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Porting Linux

Booting Linux

Introduction 3

About boot loader 3

Known components of Hardware block 4

[ARM926ejs core] 4

[Cache] 4


Linux kernel 5

Basic understanding of kernel internal 5

Specific patches added in kernel 6

Specific adaptions and patches for MCS8140 6

Compiling and using Linux kernel 6

Debugging kernel 8


Porting Linux step by step 8

Step 1 Machine registration 8

Step 2 Firmware to kernel transition 8

Step 3 Early kernel init 9

Step 4 Mapping I/O devices 10

Step 5 IRQ setup 10

Step 6 system timer tick 10

Step 7 board level initialization 11

MCS8140 specific peripherals 12

Root file system 15

Creating a JFFS2 file system 15

/bin and /sbin 16

About busybox 16

/etc 16

About /init.d/rcS 17

/dev 17

/proc 17

/tmp 17

/var 17

/lib 17

/mnt 17

/modules 17

/usr 17

/sys 17


This document contains basic information about what are steps involved in building Linux for MCS8140, this board uses internal boot loader called I-boot and external boot loader called U-boot.

Building embedded Linux system consists of three parts, the bootloader, the Linux kernel, and the graphical user interface (or GUI). Attempt is made here to present understanding of linux kernel.

About boot loader

The typical bootloader performs the following types of functions:

  • Initialize CPU speed

  • Initialize memory, which includes enabling memory banks, initializing memory configuration registers, and so on

  • Initialize serial port (if present on the target).

  • Enable instruction/data caches.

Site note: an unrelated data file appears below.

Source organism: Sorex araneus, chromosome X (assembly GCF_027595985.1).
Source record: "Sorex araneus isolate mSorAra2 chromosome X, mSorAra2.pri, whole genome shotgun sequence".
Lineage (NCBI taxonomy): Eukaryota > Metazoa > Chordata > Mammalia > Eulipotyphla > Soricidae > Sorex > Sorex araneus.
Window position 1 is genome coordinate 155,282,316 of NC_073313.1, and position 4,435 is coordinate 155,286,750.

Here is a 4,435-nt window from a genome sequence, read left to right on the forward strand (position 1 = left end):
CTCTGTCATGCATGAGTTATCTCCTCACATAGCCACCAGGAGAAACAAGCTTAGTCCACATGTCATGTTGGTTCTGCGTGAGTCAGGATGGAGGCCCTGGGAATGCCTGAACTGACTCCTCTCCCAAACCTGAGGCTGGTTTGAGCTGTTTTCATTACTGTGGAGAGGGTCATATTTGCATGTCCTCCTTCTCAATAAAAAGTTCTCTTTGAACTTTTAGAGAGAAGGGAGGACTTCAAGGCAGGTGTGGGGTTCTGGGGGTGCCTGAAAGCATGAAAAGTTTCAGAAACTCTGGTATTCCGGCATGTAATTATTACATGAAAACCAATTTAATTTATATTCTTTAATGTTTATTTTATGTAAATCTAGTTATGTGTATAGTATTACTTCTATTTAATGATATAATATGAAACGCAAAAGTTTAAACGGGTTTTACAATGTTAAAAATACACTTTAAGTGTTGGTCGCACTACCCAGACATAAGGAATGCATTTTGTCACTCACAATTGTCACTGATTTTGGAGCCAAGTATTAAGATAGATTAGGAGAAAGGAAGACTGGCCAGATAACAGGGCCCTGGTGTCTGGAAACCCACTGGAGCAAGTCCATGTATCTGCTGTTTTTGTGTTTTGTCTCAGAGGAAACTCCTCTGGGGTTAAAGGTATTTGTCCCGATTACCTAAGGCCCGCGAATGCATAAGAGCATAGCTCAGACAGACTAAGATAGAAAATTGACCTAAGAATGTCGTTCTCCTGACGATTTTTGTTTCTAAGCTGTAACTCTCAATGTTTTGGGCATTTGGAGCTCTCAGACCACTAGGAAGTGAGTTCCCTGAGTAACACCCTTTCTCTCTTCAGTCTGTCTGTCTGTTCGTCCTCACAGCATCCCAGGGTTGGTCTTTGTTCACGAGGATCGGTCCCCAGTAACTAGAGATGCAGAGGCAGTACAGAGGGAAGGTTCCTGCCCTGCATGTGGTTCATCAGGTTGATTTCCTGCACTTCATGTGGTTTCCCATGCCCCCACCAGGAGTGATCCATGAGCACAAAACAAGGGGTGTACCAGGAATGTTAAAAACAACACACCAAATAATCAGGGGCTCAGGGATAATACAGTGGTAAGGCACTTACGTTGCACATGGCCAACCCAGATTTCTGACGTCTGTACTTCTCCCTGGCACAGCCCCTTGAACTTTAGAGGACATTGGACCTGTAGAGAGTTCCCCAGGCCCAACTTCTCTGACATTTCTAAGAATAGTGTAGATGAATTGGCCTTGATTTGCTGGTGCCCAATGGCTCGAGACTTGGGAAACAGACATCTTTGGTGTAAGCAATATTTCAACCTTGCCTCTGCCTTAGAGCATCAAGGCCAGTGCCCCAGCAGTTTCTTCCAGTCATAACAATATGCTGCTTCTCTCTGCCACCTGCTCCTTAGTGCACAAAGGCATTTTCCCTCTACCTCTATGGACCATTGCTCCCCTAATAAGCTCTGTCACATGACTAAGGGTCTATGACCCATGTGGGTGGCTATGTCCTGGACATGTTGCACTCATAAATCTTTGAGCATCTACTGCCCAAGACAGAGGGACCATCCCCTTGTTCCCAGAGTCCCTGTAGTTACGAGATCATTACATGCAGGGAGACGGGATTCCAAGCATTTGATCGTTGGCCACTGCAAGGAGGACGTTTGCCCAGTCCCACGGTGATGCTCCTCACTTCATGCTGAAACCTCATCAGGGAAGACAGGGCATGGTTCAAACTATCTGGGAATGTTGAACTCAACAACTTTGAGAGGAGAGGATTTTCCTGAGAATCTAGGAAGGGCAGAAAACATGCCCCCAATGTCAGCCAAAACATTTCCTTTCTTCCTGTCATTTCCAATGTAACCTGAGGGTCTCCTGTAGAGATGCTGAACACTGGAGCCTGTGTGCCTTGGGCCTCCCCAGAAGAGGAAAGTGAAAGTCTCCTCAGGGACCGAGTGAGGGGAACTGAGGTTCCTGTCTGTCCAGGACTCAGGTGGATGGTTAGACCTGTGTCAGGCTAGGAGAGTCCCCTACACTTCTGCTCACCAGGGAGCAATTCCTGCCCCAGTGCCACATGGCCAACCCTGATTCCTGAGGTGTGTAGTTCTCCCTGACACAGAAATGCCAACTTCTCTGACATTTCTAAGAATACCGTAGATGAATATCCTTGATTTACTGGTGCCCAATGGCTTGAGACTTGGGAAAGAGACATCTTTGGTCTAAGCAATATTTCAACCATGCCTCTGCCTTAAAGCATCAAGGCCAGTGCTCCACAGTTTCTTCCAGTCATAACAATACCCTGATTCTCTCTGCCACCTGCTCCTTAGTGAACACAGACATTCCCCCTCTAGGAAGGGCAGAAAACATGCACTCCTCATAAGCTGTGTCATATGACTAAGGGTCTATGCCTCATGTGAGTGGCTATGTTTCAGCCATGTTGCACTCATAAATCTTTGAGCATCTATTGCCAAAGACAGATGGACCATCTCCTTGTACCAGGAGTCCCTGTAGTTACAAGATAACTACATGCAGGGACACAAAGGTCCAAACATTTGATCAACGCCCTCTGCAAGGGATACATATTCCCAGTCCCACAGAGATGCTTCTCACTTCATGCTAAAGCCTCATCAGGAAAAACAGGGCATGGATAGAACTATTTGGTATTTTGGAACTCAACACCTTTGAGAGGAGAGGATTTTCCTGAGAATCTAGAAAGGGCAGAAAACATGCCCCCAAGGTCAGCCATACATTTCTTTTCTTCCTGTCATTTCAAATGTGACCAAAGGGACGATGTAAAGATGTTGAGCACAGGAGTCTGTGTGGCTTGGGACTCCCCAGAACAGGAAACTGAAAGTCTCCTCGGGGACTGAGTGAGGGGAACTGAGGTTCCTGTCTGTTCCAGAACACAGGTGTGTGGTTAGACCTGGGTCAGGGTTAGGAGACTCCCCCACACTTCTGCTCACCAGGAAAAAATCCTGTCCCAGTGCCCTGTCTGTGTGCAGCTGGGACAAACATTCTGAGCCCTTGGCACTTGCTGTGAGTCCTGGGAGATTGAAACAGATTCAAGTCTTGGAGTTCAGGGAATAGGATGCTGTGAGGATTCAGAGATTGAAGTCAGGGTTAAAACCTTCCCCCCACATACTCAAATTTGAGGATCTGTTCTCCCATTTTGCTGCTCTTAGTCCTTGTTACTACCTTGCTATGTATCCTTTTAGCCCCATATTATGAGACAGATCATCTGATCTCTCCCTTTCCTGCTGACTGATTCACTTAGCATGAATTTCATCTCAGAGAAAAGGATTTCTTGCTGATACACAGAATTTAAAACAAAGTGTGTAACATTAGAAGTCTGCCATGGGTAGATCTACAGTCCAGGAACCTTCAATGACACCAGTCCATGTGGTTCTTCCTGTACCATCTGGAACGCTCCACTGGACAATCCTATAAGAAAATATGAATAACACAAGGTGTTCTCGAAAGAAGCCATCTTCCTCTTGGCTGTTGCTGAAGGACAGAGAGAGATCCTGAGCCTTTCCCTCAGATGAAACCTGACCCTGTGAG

• Set up stack pointer.

  • Set up parameter area and construct parameter structures and tags (this is an important step, as boot parameters are used by the kernel in identifying root device, page size, memory size and more).

  • Perform POST (Power On Self Test) to identify the devices present and to report any problems.

  • Provide support for suspend/resume for power management.

  • Jump to start of kernel.

Known components of Hardware block

[Brief about hardware components involved in; need to have understanding of processor core, cache, MMU/TLB, memory map ]

[ARM926ejs core]



Linux kernel

The Linux kernel we are using for MCS8140 is linux-2.6.15. This kernel has so many features in built; we are using the following kernel features for MCS8140.

1) Kernel module support added.

2) Enabled ARM926 processor support and thumb instruction set support.

3) MMU support enabled.

4) PCI host support and hot plug enabled.

5) IPV4 TCP/IP stack enabled

6) IEEE80211 wireless support enabled.

7) Incorporated the flash device driver for supporting flash memory.

8) Enabled char, block devices support.

9) Ramdisk support enabled.

10) Enabled SCSI support.

11) PROC file system support.

12) SATA support enabled.

13) Enabled network device support.

14) Generic serial console (8250) support enabled.

15) Enabled sound support in kernel.

16) USB EHCI, OHCI support.

17) USB dev,sys file system.

18) Enabled ext2,ext3, minix, VFAT, FAT,MSDOS,NTFS,RAMFS file systems.

19) Enabled JFFS2, NFS, SMB file system support.

The features added to kernel which are specific to MCS8140 are: (we can enable the options in kernel in menuconfig by adding the options in Kconfig files in their respective modules.)

1) Added on board Ethernet driver to the kernel.

2) Added List processor and TCP segmentation offloading support to Ethernet driver.

3) Added board specific serial driver.

4) Added board specific sound driver. (I2S codec)

5) Added USBIP application module.